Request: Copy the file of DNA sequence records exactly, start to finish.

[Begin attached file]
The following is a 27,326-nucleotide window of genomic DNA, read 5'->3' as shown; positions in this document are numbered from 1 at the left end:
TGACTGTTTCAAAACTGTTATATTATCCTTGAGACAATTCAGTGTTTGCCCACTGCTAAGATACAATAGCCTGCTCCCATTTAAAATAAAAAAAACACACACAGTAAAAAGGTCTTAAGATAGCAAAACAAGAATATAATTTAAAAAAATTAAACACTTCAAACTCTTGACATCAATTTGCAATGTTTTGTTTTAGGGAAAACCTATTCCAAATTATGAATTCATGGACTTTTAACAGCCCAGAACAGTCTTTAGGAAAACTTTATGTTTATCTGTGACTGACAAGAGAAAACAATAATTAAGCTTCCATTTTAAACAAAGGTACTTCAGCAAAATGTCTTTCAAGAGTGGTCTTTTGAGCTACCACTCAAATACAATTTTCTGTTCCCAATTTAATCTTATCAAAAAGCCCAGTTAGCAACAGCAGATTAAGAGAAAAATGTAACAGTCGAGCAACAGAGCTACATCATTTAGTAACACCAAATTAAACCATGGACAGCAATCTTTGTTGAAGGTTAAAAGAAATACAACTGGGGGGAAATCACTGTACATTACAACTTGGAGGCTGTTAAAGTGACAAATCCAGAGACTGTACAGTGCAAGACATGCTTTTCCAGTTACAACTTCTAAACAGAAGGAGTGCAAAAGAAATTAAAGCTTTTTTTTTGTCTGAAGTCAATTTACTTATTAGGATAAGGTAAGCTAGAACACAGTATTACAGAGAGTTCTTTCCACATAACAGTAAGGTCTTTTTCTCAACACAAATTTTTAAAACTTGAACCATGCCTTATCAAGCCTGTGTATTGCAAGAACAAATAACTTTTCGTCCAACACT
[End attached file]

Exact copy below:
The following is a 27,326-nucleotide window of genomic DNA, read 5'->3' as shown; positions in this document are numbered from 1 at the left end:
TGACTGTTTCAAAACTGTTATATTATCCTTGAGACAATTCAGTGTTTGCCCACTGCTAAGATACAATAGCCTGCTCCCATTTAAAATAAAAAAAACACACACAGTAAAAAGGTCTTAAGATAGCAAAACAAGAATATAATTTAAAAAAATTAAACACTTCAAACTCTTGACATCAATTTGCAATGTTTTGTTTTAGGGAAAACCTATTCCAAATTATGAATTCATGGACTTTTAACAGCCCAGAACAGTCTTTAGGAAAACTTTATGTTTATCTGTGACTGACAAGAGAAAACAATAATTAAGCTTCCATTTTAAACAAAGGTACTTCAGCAAAATGTCTTTCAAGAGTGGTCTTTTGAGCTACCACTCAAATACAATTTTCTGTTCCCAATTTAATCTTATCAAAAAGCCCAGTTAGCAACAGCAGATTAAGAGAAAAATGTAACAGTCGAGCAACAGAGCTACATCATTTAGTAACACCAAATTAAACCATGGACAGCAATCTTTGTTGAAGGTTAAAAGAAATACAACTGGGGGGAAATCACTGTACATTACAACTTGGAGGCTGTTAAAGTGACAAATCCAGAGACTGTACAGTGCAAGACATGCTTTTCCAGTTACAACTTCTAAACAGAAGGAGTGCAAAAGAAATTAAAGCTTTTTTTTTGTCTGAAGTCAATTTACTTATTAGGATAAGGTAAGCTAGAACACAGTATTACAGAGAGTTCTTTCCACATAACAGTAAGGTCTTTTTCTCAACACAAATTTTTAAAACTTGAACCATGCCTTATCAAGCCTGTGTATTGCAAGAACAAATAACTTTTCGTCCAACACT